Restaurants and outings
I haven’t tried Australian food as such and, ironically, my only experience with it is in an Australian restaurant in Lisbon.
Moreover, I systematically booked late so I couldn’t necessarily eat where I really wanted to, except at Elska’s, a beautiful meeting between Australian soil and Scandinavian inspiration.
However, both Sydney and Brisbane offer a varied international cuisine with a wide range of prices. No worries there but anticipate and plan better than me!
On the other hand, you should know that in Australia people live less late than in France. 9pm is very very late to go to the restaurant. And even if you go there at 8pm (which is already late there) you should know that when you go out you will often have trouble finding a bar (even a hotel bar) to have a last drink before going to bed, especially during the week.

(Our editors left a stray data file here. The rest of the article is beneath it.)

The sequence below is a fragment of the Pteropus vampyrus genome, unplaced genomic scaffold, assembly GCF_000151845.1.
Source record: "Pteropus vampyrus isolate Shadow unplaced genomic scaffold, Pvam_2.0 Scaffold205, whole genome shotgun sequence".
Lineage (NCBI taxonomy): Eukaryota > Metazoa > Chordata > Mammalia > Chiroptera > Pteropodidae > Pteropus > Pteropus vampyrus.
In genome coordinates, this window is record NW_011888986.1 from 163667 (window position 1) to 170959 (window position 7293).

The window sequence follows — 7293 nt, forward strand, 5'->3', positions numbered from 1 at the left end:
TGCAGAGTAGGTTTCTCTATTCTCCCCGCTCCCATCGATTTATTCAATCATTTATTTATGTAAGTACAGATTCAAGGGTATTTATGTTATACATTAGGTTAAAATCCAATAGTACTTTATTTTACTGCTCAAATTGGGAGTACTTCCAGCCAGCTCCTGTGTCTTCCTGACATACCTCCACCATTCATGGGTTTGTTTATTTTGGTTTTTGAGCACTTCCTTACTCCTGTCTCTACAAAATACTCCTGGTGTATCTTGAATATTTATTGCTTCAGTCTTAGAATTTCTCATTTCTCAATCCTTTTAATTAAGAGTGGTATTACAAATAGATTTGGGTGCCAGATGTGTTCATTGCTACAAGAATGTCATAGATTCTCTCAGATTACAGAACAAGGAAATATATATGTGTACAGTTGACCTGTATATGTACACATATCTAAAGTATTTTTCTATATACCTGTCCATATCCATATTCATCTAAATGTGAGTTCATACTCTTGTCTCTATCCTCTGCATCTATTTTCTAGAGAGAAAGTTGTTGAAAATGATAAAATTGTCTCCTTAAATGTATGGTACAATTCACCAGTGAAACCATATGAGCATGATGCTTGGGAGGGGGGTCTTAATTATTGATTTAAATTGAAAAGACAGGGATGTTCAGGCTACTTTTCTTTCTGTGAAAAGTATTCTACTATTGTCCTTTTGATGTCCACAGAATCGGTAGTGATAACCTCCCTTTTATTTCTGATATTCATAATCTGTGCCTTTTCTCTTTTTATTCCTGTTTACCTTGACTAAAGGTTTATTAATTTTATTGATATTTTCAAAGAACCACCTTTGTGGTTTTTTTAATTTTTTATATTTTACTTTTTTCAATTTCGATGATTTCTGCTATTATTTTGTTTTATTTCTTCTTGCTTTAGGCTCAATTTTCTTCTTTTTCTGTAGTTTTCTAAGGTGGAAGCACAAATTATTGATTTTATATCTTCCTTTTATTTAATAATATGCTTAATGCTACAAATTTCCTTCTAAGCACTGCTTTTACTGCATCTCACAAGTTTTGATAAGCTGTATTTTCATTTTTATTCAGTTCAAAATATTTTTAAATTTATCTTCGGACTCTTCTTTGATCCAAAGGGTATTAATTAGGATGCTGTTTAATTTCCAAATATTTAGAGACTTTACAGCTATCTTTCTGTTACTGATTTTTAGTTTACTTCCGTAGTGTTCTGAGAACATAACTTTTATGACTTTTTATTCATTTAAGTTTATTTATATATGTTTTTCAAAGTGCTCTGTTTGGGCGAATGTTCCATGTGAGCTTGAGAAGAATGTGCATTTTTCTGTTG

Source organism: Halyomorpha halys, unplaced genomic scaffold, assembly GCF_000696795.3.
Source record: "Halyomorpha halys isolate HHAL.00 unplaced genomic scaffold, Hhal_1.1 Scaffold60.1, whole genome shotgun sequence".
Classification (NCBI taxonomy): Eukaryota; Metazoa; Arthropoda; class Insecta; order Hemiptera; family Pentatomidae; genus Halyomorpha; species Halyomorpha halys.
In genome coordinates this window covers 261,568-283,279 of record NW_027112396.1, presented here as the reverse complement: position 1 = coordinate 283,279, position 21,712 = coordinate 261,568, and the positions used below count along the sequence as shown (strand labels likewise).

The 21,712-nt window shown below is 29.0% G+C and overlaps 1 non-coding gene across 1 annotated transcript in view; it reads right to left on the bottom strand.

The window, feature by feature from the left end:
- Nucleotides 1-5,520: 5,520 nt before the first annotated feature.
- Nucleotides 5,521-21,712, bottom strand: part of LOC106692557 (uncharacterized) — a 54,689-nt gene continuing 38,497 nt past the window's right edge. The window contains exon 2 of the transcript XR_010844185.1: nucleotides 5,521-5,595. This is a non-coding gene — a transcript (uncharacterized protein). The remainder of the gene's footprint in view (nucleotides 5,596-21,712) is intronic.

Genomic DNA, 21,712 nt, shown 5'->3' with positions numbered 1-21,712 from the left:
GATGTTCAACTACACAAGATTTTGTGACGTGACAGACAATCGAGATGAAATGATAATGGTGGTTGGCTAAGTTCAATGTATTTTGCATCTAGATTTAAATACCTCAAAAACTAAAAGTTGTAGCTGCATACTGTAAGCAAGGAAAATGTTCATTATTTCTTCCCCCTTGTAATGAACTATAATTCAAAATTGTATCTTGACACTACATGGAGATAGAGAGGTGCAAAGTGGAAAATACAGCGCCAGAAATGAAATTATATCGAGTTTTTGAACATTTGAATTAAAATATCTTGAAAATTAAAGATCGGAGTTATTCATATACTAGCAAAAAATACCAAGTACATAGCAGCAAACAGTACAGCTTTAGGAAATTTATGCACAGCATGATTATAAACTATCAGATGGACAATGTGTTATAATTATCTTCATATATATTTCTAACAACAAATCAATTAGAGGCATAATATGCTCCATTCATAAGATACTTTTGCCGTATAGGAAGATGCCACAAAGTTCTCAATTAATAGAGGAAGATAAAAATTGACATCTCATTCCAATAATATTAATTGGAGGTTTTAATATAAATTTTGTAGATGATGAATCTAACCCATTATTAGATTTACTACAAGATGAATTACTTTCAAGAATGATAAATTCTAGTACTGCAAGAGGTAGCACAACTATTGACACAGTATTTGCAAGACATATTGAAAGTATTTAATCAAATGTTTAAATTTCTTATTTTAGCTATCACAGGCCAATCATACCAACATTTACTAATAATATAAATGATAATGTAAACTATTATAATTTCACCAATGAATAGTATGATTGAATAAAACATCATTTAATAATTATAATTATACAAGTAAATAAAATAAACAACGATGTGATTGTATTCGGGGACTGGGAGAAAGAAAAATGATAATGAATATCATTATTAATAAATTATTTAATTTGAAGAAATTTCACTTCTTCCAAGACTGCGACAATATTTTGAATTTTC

Frustrating at the beginning, you eventually get used to it even if ….
But you will enjoy going out in these two very lively cities.
I went in September, beginning of spring there.
In Sydney the weather was mixed: 1/3 of the days were sunny and the rest I thought I was in Stockholm in October. Quite gray and I had to aim between the showers to get out.
On the other hand, the weather was almost summery in Brisbane: the city is further north and it was definitely warmer (since we are in the southern hemisphere…) and very sunny every day. Nearly 10 degrees warmer.
If I were to go to Melbourne I would either go later or much earlier in the year.
Without much originality I followed my favorite loyalty program. As for my choices, if I loved the W Brisbane, my hotels in Sydney did the job without more.